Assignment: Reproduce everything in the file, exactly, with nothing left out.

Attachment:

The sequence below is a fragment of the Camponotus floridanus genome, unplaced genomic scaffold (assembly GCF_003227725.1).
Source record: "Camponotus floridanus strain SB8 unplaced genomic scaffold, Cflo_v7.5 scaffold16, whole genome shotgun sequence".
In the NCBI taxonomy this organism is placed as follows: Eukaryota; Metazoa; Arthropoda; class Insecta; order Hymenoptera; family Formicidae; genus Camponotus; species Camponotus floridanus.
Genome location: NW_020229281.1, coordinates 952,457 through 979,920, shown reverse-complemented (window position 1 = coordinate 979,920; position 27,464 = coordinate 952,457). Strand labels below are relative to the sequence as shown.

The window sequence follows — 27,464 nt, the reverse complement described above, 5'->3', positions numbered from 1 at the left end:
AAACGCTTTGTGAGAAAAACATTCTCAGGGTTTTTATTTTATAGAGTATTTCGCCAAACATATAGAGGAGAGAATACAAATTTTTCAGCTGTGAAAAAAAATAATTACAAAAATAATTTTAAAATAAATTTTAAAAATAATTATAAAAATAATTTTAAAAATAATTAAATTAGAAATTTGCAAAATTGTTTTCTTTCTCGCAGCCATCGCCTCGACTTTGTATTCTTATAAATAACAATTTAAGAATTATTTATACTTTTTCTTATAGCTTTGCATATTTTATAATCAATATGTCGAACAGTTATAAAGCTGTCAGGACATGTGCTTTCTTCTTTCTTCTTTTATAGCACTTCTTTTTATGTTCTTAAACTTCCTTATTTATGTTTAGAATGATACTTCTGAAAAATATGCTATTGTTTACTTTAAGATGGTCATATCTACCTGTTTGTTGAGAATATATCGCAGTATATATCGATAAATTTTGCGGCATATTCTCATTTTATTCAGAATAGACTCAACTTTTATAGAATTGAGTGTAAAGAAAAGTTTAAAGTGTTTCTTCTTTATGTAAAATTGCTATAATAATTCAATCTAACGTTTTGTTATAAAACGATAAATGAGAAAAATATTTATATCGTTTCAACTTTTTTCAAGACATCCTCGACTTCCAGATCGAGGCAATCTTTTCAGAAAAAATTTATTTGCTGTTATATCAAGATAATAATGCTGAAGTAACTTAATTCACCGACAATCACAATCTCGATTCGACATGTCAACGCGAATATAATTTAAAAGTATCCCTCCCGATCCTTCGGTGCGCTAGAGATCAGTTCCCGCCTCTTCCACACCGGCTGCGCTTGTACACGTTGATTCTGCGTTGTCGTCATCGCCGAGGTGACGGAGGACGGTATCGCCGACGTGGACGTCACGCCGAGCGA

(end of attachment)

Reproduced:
The sequence below is a fragment of the Camponotus floridanus genome, unplaced genomic scaffold (assembly GCF_003227725.1).
Source record: "Camponotus floridanus strain SB8 unplaced genomic scaffold, Cflo_v7.5 scaffold16, whole genome shotgun sequence".
In the NCBI taxonomy this organism is placed as follows: Eukaryota; Metazoa; Arthropoda; class Insecta; order Hymenoptera; family Formicidae; genus Camponotus; species Camponotus floridanus.
Genome location: NW_020229281.1, coordinates 952,457 through 979,920, shown reverse-complemented (window position 1 = coordinate 979,920; position 27,464 = coordinate 952,457). Strand labels below are relative to the sequence as shown.

The window sequence follows — 27,464 nt, the reverse complement described above, 5'->3', positions numbered from 1 at the left end:
AAACGCTTTGTGAGAAAAACATTCTCAGGGTTTTTATTTTATAGAGTATTTCGCCAAACATATAGAGGAGAGAATACAAATTTTTCAGCTGTGAAAAAAAATAATTACAAAAATAATTTTAAAATAAATTTTAAAAATAATTATAAAAATAATTTTAAAAATAATTAAATTAGAAATTTGCAAAATTGTTTTCTTTCTCGCAGCCATCGCCTCGACTTTGTATTCTTATAAATAACAATTTAAGAATTATTTATACTTTTTCTTATAGCTTTGCATATTTTATAATCAATATGTCGAACAGTTATAAAGCTGTCAGGACATGTGCTTTCTTCTTTCTTCTTTTATAGCACTTCTTTTTATGTTCTTAAACTTCCTTATTTATGTTTAGAATGATACTTCTGAAAAATATGCTATTGTTTACTTTAAGATGGTCATATCTACCTGTTTGTTGAGAATATATCGCAGTATATATCGATAAATTTTGCGGCATATTCTCATTTTATTCAGAATAGACTCAACTTTTATAGAATTGAGTGTAAAGAAAAGTTTAAAGTGTTTCTTCTTTATGTAAAATTGCTATAATAATTCAATCTAACGTTTTGTTATAAAACGATAAATGAGAAAAATATTTATATCGTTTCAACTTTTTTCAAGACATCCTCGACTTCCAGATCGAGGCAATCTTTTCAGAAAAAATTTATTTGCTGTTATATCAAGATAATAATGCTGAAGTAACTTAATTCACCGACAATCACAATCTCGATTCGACATGTCAACGCGAATATAATTTAAAAGTATCCCTCCCGATCCTTCGGTGCGCTAGAGATCAGTTCCCGCCTCTTCCACACCGGCTGCGCTTGTACACGTTGATTCTGCGTTGTCGTCATCGCCGAGGTGACGGAGGACGGTATCGCCGACGTGGACGTCACGCCGAGCGA